Though in the context of preamble it simply implies independence and supremacy, the said term has a very open ended description since various intellectuals have offered different spectrums and dimensions of it over the course of time. Consider the jurisprudential angle of it offered by Austin, according to whom: If a determinate human superior, not in the habit of obedience to a like superior, receives from the bulk of a given society- political and independent- habitual obedience, then that human superior shall be described as ‘Sovereign‘. And the command of that sovereign is Law, causing an impairment to which would result into sanctions being imposed by the sovereign upon the wrongdoer. He added to the concept of sovereignty, the attributes of ‘Illimitability’ and ‘Indivisibility’, which would mean that a sovereign is supreme having undivided and unlimited power. However, it would be futile to locate the aforesaid attributes in the modern polities and their supremes, as most of the polities have eroded them with a view to have a responsible and accountable government. For instance- India has a dual polity, where the power of governance has been divided, vertically, at two levels: Centre and States. The powers and functions at both these levels have been further separated, horizontally, across three branches: Legislative, Executive and Judiciary. Legislative enacts the law, Executive implements the law and Judiciary interpretes the law and adjudicates upon the disputes. Though the Indian Constitution defines the power of these three branches and governments at both the levels, it has subjected them to numerous limitations. This manifests as to how ‘Divisibility’ and ‘Limitations’ are hallmarks of the Indian polity. Indeed, most of the modern polities around the world follow a similar scenario. Thus, in modern context the attributes of Indivisibilty and Illimitability have been eroded to hypotheses merely, with no practical existence.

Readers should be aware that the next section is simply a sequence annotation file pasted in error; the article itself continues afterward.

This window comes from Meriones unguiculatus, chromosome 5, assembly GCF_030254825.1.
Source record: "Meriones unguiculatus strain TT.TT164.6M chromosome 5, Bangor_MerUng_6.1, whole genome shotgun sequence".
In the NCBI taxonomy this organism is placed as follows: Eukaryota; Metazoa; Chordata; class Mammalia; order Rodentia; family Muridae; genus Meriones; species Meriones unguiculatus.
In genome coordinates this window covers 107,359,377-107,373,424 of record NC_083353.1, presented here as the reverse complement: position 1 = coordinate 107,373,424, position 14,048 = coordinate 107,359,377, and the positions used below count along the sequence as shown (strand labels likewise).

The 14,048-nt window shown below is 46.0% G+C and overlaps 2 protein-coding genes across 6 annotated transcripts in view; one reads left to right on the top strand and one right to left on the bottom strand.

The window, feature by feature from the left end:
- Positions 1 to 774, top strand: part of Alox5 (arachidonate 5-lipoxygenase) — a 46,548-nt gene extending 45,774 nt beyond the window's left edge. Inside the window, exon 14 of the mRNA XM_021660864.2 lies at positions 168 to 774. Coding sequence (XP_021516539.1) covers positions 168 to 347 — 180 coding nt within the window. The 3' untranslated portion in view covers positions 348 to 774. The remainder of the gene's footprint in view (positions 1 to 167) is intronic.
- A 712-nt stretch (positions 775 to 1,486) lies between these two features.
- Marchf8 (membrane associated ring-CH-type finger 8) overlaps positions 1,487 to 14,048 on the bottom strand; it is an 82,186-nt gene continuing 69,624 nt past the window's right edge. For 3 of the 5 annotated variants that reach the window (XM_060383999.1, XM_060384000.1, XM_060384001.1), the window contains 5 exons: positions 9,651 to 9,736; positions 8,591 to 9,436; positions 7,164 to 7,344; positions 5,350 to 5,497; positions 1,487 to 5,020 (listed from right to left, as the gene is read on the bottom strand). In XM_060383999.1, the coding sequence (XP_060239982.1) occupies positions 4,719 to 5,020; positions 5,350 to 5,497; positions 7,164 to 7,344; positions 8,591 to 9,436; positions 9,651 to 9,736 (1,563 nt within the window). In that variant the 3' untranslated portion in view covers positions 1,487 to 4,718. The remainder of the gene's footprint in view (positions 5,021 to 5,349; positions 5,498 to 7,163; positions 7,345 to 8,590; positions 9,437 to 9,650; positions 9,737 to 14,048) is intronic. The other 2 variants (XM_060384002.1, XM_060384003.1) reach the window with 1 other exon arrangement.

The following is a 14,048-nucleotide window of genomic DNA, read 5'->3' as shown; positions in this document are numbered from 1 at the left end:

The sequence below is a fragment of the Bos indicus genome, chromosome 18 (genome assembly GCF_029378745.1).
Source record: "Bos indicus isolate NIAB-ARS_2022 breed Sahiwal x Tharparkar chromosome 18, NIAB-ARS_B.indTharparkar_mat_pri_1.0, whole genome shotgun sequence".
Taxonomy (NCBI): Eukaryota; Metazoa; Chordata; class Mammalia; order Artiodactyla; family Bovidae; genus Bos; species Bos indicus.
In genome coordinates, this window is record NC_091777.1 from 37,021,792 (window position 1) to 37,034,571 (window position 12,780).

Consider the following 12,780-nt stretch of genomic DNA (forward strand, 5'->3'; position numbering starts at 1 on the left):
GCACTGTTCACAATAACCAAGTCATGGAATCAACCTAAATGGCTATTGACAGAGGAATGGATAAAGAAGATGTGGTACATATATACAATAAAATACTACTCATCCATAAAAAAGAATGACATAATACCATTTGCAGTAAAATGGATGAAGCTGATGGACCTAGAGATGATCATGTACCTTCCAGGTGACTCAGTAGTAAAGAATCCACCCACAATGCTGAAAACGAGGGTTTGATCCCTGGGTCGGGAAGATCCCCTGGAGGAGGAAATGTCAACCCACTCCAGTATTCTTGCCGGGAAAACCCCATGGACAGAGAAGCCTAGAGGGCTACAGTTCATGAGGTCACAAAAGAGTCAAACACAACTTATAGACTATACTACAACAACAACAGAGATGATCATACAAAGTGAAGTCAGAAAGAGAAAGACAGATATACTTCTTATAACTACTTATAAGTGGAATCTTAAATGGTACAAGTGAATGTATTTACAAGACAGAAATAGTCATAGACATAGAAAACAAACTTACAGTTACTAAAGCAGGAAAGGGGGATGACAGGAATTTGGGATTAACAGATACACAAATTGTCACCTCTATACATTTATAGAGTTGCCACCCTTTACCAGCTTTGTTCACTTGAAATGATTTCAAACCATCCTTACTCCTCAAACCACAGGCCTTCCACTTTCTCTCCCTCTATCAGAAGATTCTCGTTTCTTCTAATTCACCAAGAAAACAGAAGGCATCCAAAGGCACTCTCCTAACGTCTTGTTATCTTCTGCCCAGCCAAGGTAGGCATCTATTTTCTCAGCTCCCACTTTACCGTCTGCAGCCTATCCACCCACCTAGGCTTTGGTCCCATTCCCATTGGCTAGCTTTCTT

Locating the attribute of supremacy, however, in the modern polities may not be futile. Indeed there has been a long standing debate, amongst the legal scholars, around the question as to who truly is supreme in India? This author has made an attempt to clarify his stance in the aforesaid debate.